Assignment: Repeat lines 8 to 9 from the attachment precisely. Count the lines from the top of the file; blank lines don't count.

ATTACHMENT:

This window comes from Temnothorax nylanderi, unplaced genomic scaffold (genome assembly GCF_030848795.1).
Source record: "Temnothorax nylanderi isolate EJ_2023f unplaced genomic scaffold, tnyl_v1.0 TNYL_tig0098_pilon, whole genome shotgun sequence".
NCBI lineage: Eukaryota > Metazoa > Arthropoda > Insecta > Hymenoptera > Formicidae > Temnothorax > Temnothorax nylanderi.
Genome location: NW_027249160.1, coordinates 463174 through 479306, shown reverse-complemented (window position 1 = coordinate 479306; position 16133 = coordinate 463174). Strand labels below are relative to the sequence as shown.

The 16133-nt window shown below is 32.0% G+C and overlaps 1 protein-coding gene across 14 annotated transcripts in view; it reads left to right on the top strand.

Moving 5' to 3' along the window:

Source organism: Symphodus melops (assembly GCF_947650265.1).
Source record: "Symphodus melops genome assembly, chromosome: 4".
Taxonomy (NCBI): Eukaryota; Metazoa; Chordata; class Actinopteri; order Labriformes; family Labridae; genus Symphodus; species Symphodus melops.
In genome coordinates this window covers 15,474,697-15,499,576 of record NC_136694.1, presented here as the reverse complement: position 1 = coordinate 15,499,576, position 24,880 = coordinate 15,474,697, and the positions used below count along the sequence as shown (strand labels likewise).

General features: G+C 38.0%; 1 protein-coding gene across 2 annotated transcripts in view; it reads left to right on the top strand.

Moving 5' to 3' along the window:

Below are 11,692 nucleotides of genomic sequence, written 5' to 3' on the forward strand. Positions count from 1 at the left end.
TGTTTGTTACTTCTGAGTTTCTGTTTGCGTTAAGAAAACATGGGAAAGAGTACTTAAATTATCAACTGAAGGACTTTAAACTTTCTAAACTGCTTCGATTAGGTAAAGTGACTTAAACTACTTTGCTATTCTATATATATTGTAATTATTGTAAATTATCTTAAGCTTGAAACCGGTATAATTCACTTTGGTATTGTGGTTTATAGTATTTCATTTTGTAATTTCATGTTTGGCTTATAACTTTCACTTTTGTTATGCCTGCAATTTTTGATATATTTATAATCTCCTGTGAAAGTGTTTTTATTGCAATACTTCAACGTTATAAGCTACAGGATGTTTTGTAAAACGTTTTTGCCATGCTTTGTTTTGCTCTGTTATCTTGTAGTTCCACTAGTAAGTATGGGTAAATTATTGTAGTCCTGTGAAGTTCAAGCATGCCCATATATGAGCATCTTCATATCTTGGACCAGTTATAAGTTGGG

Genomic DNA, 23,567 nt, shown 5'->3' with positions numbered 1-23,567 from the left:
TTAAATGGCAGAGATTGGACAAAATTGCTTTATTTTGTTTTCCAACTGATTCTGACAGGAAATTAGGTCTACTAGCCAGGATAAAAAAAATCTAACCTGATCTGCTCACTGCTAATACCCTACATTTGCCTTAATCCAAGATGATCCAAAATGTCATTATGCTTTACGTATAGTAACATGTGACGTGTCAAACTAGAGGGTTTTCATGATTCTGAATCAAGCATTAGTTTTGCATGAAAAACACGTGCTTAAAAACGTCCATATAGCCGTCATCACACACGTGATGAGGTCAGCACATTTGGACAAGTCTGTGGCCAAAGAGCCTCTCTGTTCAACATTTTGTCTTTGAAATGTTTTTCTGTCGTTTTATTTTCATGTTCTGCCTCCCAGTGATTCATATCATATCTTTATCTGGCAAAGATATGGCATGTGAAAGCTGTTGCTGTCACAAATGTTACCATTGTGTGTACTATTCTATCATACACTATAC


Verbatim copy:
Source record: "Symphodus melops genome assembly, chromosome: 4".
Taxonomy (NCBI): Eukaryota; Metazoa; Chordata; class Actinopteri; order Labriformes; family Labridae; genus Symphodus; species Symphodus melops.